We are excited to announce that the special issue of the University Industry Innovation Magazine:…
We often look to the US in terms of knowledge and technology transfer and many countries aim to follow their successful examples. Everyone knows the technological success stories from the Silicon Valley, many of them coming from university research and the publication by the Kauffman Foundation that highlights that the aggregated revenues of companies founded by MIT alumni would rank as the eleventh-largest economy in the world. These success stories highlight the US technology transfer approach as the best practice, with many universities and regions worldwide aiming to replicate their eco-system and structures. In comparison to technology transfer and commercialisation, relationship-based approaches towards university- industry interactions in US universities are still in their early stages. In this issue, Cameron McCoy and Mark Nolan look at the rise of Corporate Relationships Offices in US universities, highlighting their diversity, explaining their recent development and challenges.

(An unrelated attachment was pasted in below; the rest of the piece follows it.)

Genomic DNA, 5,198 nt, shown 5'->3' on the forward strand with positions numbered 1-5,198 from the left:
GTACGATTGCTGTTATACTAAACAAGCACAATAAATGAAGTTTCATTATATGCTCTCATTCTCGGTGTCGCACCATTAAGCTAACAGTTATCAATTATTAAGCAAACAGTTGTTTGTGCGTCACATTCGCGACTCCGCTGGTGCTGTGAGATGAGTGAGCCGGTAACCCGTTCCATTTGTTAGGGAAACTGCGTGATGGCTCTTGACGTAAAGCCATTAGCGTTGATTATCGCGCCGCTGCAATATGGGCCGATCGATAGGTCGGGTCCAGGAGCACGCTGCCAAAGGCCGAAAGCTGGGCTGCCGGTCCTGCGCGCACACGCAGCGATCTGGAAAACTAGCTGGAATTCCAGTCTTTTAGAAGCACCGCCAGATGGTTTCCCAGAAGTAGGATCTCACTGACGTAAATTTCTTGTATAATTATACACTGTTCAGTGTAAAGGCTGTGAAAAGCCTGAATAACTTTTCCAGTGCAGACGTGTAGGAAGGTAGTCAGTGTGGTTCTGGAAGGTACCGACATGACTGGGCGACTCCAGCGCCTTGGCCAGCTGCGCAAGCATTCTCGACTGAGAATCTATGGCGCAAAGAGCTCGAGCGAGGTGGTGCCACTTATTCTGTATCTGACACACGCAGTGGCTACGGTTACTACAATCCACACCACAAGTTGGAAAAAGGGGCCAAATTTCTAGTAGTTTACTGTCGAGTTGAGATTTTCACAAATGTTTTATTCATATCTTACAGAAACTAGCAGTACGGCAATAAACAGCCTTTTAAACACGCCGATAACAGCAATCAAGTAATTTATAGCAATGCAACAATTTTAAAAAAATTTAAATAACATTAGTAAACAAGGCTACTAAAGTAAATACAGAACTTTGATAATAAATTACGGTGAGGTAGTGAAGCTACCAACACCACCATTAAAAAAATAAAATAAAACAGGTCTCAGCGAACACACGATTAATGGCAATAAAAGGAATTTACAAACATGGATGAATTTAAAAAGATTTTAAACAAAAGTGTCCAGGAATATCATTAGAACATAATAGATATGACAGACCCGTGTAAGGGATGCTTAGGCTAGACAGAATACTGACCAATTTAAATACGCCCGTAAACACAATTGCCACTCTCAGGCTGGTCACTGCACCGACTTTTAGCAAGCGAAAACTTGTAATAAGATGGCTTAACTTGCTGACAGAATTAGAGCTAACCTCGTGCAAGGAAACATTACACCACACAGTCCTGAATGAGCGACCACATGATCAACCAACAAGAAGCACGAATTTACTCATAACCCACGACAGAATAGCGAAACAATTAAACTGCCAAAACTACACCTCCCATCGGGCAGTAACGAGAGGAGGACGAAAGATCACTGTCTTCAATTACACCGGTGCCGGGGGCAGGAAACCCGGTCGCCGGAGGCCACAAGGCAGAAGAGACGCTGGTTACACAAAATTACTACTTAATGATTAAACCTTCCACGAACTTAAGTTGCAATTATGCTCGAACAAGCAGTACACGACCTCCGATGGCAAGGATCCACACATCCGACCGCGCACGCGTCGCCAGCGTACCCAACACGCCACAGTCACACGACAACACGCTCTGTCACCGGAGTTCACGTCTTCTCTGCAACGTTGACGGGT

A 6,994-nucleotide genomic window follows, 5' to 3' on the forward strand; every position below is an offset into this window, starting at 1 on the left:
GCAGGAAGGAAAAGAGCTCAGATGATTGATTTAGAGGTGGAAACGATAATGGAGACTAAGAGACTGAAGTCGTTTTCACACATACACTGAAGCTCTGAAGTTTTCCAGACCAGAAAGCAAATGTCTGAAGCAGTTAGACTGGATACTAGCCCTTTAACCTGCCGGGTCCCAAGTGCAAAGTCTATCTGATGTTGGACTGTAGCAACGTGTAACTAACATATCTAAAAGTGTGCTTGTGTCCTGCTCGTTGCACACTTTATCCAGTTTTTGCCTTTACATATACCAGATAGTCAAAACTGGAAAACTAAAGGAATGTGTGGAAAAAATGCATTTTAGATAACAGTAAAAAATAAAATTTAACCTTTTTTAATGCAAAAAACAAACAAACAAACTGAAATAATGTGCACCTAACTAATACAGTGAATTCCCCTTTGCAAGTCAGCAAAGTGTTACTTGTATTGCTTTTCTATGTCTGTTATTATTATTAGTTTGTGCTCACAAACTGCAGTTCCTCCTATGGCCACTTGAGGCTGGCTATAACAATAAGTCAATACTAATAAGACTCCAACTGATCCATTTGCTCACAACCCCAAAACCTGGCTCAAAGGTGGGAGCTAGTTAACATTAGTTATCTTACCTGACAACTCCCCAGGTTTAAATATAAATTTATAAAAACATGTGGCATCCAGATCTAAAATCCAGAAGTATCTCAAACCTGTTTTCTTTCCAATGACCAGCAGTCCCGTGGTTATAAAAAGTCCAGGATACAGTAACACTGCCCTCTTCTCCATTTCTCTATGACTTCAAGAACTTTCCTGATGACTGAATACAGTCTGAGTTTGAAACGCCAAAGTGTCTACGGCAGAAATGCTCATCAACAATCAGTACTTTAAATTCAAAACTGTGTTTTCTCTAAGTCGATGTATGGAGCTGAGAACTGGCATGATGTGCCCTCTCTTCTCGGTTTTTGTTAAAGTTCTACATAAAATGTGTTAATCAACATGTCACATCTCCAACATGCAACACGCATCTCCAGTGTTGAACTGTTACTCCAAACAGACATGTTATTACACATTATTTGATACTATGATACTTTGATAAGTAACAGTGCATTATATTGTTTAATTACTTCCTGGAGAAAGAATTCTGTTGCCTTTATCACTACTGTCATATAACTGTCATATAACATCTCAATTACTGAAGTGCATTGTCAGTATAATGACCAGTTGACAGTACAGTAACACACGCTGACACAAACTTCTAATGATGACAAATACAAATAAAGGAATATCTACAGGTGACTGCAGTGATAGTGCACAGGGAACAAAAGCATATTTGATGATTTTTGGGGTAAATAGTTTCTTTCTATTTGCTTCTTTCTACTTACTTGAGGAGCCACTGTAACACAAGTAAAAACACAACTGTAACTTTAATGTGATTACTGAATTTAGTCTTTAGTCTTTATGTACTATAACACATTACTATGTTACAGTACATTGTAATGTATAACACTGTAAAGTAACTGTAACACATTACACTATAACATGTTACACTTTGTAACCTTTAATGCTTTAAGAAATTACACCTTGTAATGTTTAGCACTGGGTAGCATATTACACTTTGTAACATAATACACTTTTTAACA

Visit magazine.uiin.org to download the magazine now!
In addition, this issue also covers articles of:
- Rebecca Allison, consultant in Technopolis, highlights the main aspects of the fifth University-Business Forum organised by the European Commission in Brussels.
- Irene Sheridan, Director of the Cork Institute of Technology Extended Campus (Ireland), calls for enterprise engagement to be firmly embedded in the core of universities.
- This is followed by an interview of Manuel Cermerón, CEO of the international company Aqualogy, who describes their close collaboration with universities as part of their R&D startegy.
- Josep M. Vilalta, Director of the Catalonian Association of Public Universities (Spain), presents a platform that connects the region to enhance the economic and social development.
- Greg McPherson, Commercial Development Manager at Adelaide Research & Innovation – The University of Adelaide (Australia) poses the question of whether a university should be run like a business, offering diverse approaches in that debate.
We are happy to present this second issue of UIIM. The enormous positive feedback we received for the first issue and the number of downloads support our feeling that the magazine has already received quite awareness among those passionate about university-industry interaction.
We hope you enjoy reading UIIM and are looking forward to receiving your comments and feedback!